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O's Keep Pursuing Sexson, Hudson

Club Loses Free Agent Signee Gomez

By Jorge Arangure Jr.
Washington Post Staff Writer
Tuesday, December 14, 2004; Page D03

ANAHEIM, Calif., Dec. 13 -- At one point Monday the Baltimore Orioles' offseason was so grim that their only free agent signing, utility infielder Chris Gomez, was lost in the Rule 5 draft less than a week after they had acquired him. The winter meetings were a disappointment for Baltimore in that the Orioles, who had promised to improve a team that had made significant progress last season, did not make one free agent signing or finish one trade. But Orioles officials boarded a plane Monday afternoon optimistic, believing they still were involved in negotiations for free agent first baseman Richie Sexson and Oakland Athletics pitcher Tim Hudson.

Monday morning was spent meeting with Casey Close, Sexson's agent, who assured the Orioles that his client had not agreed to terms with the Seattle Mariners, as had been reported in several Internet reports and Seattle newspapers. The Orioles pressed Close for assurances the team was not being used to negotiate a better contract from the Mariners. The two sides agreed to speak again Tuesday.

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"We feel comfortable we're still going to have a chance to negotiate," said Jim Beattie, the Orioles' executive vice president of baseball operations. "We're continuing to talk. I asked [Close] about all the rumors. That led to the fact we're going to talk."

Close said Sexson was not scheduled to take a physical, a certain sign an agreement had been reached with a team. Close also said his client had narrowed his choices to the Orioles and Mariners.

"He's still an unsigned player," Close said. "We've had discussions with these two clubs. We'll continue to have dialogue with both teams [Tuesday]. We're far along with both clubs where we feel good about where it's going."

Seattle continues to be confident a deal has been struck despite what Close and the Orioles say. Close did not discount the possibility a third team could come in and overwhelm Sexson with a contract offer. The New York Yankees, perhaps the team most capable of providing Close with an overwhelming offer, had not involved themselves with Sexson, yet remained a threat.

"I wouldn't rule anything out," Yankees General Manager Brian Cashman said.

Baltimore is still interested in Carlos Delgado, but only if the first baseman lowers his demands. One National League executive said Delgado is asking for a four-year deal in the range of $15 million to $17 million per year.

A deal for Hudson appeared unlikely when the Orioles checked out of the Anaheim Marriott at noon and headed to the airport to catch a flight back to Baltimore. To that point, Orioles officials had not talked to Oakland GM Billy Beane nor had a conversation been scheduled.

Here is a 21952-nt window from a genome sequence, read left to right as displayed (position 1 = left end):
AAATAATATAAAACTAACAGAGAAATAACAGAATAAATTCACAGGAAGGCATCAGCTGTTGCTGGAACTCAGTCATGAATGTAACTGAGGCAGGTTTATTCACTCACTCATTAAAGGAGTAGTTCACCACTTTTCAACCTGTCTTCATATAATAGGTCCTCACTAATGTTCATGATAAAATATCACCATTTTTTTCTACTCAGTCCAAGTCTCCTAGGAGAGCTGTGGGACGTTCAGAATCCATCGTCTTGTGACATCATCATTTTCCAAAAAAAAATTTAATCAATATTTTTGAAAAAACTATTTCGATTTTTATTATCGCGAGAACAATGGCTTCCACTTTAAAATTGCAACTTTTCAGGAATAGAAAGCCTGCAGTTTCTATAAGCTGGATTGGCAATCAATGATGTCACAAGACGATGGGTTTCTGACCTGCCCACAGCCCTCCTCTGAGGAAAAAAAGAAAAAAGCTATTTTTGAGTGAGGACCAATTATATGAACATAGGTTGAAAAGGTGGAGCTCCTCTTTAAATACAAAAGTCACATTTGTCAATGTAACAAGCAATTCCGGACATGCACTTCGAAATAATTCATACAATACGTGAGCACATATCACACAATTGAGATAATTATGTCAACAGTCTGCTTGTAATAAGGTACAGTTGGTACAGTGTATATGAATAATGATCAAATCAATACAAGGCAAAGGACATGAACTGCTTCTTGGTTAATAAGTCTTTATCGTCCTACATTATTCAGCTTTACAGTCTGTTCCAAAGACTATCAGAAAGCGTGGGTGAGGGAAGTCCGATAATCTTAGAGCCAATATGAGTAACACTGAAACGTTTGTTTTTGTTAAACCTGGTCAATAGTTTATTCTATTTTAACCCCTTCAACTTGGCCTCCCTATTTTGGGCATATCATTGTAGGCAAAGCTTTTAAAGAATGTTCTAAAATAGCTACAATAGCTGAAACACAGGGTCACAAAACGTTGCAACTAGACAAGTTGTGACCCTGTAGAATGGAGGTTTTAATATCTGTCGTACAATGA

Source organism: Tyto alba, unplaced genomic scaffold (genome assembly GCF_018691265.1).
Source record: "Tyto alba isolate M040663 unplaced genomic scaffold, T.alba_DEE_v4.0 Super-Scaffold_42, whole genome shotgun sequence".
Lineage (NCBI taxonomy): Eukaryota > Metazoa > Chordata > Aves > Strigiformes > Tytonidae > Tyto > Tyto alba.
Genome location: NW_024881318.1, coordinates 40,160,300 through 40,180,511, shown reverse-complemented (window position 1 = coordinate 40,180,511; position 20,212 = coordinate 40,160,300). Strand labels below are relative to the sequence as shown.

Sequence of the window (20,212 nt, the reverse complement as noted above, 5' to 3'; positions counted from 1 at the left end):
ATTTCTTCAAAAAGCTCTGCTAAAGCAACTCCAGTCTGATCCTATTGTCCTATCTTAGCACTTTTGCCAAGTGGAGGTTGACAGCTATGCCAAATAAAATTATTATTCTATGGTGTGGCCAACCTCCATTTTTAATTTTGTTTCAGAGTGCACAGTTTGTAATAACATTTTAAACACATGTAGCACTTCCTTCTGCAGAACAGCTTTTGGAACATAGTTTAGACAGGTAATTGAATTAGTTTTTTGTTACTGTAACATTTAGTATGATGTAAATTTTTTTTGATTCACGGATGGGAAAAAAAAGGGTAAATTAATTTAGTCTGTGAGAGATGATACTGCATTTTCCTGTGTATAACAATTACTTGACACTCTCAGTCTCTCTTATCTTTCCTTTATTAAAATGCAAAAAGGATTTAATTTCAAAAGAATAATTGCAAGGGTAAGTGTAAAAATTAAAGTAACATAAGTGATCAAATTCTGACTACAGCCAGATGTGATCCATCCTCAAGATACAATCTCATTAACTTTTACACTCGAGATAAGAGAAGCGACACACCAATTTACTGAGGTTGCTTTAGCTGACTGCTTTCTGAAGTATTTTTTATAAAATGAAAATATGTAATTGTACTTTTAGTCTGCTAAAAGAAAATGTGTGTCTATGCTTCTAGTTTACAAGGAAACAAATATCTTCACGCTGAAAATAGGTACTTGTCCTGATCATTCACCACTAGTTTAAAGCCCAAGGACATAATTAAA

A flicker of hope surfaced only minutes after most Orioles officials had departed to the airport. Beane called the team's suite at the Marriott and asked to talk to Beattie or Mike Flanagan, the team's vice president of baseball operations. Beane eventually reached the Orioles at the airport, and according to one baseball official, told them they were one of three teams still in the running for Hudson. Los Angeles Dodgers GM Paul DePodesta confirmed his team was one of the three.

"We haven't been told we're out," DePodesta said.

The Atlanta Braves are rumored to be the third team. The Braves and A's met on Monday. The Boston Red Sox, who are expected to lose Pedro Martinez to the Mets, are hoping to make a strong push for Hudson, but may not have the prospects to sway Oakland unless they involve a third team.

The baseball official said Beane assured the Orioles, who are offering Erik Bedard and two prospects, he would not make a deal without speaking to them again. Team officials weren't expected to arrive in Baltimore until 10 p.m. on Monday, making it unlikely that Hudson would be dealt before Tuesday.

The loss of Gomez was embarrassing. The team signed the veteran infielder last week to a minor league deal in hopes that he would become a utility player. Gomez is able to play second, third and shortstop. But the Orioles didn't have any room on their Class AAA roster, so they put Gomez on Class AA Bowie's roster. Gomez was selected in the minor league portion of the draft by the Philadelphia Phillies.

Most teams hold off on announcing the signing of a player to a minor league deal until after the Rule 5 draft so they don't have to protect the player.

"We had our roster pretty much frozen to where we couldn't do anything about it," Beattie said. "It was probably a bit of an oversight."

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